Written by: Peter Grahame Woolf
London International Exhibition of Early Music
25-27 October 2002
Passacaglia (recorders, harpsichord, viola da gamba) with Dan Laurin (recorders). Works by Boismortier, Peter McGarr etc
25 October, St. Alfege’s Church
I Fagiolini: music by Monteverdi,Gesualdo, Byrd and Tomkins. English Cornett and Sackbut Ensemble: music from the time of Claudio Monteverdi. Chapelle du Roi: Sacred music of the late Medieval and Renaissance periods. 26 October, Chapel, Old Royal Naval College
Many concerts in the Painted Hall and the Peacock Room of the College building
Sir Charles Mackerras, President of Trinity College of Music, opened the Early Music Weekend 2002 in the magnificent Painted Hall, with its trompe d’oeuil decorations by Thornhill, to celebrate Trinity College of Music’s auspicious new home at the Old Royal Naval College, Greenwich. Trinity has declared a far-reaching commitment to establish the College as a major centre for the study and performance of early music and period-instrument practice – indeed, this was one of the determining factors in its choosing to relocate to this extraordinary site, with a musical tradition extending back to the Court of Henry VIII.
The Weekend included the annual London International Exhibition of Early Music, which involves makers of harpsichords, crumhorns, lutes, baroque violins, early woodwind and string instruments, as well as publishers and other specialists. The Early Music Network Showcase featured a concert programme of established professional artists and ensembles, together with up-and-coming talent of highest achievement and promise. For the first time the UK’s two major international Early Music events have come together, and in ’the perfect venue’. It was both a market and a festival.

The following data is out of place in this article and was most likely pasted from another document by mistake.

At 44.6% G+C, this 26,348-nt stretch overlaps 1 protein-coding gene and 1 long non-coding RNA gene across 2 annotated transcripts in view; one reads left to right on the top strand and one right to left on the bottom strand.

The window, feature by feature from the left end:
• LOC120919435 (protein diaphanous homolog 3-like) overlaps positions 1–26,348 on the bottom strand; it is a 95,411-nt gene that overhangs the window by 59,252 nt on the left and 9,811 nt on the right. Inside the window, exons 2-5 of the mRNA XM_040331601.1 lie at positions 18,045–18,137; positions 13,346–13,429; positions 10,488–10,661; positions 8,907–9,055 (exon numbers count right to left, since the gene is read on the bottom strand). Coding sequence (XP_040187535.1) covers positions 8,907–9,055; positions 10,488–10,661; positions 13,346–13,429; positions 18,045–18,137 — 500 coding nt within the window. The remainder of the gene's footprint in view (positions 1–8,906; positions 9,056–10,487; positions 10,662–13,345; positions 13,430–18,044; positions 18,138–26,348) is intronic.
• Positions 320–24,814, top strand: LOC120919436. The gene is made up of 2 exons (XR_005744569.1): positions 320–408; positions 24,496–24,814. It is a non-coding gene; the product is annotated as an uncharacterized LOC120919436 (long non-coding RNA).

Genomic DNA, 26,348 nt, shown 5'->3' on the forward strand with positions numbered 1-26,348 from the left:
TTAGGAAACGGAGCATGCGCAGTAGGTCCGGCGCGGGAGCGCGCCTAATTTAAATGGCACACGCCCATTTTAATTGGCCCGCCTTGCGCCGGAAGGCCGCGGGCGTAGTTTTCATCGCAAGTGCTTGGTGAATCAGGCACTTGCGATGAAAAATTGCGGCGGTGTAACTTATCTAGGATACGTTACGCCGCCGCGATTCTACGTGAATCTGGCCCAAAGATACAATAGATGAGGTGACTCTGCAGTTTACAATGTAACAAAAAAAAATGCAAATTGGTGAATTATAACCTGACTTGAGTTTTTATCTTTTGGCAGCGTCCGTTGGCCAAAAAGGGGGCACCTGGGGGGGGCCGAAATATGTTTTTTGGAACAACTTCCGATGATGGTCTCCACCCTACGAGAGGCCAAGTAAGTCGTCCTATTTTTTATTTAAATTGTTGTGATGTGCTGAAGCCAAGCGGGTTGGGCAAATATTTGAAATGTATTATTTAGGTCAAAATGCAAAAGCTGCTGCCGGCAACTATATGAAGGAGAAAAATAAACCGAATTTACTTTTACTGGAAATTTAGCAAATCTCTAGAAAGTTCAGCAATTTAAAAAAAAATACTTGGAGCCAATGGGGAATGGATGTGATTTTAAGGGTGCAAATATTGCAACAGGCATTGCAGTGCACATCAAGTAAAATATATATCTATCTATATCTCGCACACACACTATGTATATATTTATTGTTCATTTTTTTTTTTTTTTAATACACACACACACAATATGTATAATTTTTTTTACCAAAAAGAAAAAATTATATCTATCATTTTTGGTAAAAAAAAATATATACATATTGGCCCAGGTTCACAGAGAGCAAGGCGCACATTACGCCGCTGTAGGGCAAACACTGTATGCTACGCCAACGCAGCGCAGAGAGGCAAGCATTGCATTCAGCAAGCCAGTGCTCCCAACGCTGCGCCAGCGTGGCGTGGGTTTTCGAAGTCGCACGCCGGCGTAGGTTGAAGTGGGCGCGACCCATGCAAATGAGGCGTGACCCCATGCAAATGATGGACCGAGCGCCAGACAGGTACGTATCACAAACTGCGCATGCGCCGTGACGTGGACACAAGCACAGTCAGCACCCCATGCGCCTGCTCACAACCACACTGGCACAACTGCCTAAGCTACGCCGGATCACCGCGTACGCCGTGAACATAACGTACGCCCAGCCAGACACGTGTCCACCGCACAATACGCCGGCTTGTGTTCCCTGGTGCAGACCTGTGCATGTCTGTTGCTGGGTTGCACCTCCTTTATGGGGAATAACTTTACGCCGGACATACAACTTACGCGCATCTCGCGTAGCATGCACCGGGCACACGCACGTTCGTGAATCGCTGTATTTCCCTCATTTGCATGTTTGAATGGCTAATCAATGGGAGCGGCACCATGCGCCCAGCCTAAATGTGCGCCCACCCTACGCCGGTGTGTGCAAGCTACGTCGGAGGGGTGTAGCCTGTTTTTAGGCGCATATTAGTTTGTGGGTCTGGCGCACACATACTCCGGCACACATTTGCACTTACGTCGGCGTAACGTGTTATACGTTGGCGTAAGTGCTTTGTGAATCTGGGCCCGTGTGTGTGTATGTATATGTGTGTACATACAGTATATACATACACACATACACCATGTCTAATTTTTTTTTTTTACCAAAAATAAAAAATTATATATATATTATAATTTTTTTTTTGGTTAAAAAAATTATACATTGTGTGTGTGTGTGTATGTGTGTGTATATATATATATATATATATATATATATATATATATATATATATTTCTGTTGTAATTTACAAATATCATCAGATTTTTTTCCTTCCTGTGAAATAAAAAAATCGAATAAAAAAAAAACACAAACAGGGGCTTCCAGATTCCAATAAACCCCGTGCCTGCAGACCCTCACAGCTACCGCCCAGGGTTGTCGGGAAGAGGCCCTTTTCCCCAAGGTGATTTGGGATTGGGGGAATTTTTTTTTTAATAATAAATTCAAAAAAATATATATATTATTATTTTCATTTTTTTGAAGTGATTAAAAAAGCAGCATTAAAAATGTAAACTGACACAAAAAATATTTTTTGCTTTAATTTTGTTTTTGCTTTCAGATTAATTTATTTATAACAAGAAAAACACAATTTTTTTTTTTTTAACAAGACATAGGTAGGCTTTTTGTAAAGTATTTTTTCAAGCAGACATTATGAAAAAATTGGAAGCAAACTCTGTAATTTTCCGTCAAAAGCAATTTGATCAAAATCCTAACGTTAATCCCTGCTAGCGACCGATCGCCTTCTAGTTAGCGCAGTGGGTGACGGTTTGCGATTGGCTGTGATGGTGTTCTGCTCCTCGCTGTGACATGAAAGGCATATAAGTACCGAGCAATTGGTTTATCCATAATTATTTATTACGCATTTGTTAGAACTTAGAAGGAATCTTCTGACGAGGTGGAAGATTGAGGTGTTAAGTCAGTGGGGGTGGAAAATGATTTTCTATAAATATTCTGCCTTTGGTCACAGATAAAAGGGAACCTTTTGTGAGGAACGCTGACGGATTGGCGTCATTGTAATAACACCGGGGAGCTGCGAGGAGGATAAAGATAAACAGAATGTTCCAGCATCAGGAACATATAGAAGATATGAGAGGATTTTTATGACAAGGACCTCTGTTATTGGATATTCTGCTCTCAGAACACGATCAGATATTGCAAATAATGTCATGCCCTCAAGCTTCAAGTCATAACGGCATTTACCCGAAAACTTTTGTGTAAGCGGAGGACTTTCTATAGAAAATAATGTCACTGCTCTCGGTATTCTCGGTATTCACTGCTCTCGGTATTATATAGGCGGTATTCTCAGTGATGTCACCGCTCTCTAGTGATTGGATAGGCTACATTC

There were so many performances, formal and more spontaneous, that overlap was inevitable and no one could hear everything. St Alfege’s Church, where Thomas Tallis is buried, hosted some of the Weekend’s concerts, including the first, by Passacaglia, with the recorder virtuoso Dan Laurin (he has many BIS CDs); a concert that set a standard nowhere superseded. I was unable to stay for the second half.
Apollo & Pan is a trio which demonstrated how well renaissance violin (Tassilo Erhardt) and dulcian (Sally Holman, old bassoon) go together; Steven Devine accompanied on chamber organ in the Peacock Room, the College’s attractive small auditorium with fine acoustics, one which many concert promoters might be jealous of and should consider hiring. Amnis, who featured music by residents of cosmopolitan London in the baroque period, Matteis, Purcell, Geminiani and Handel, is a name to memorise.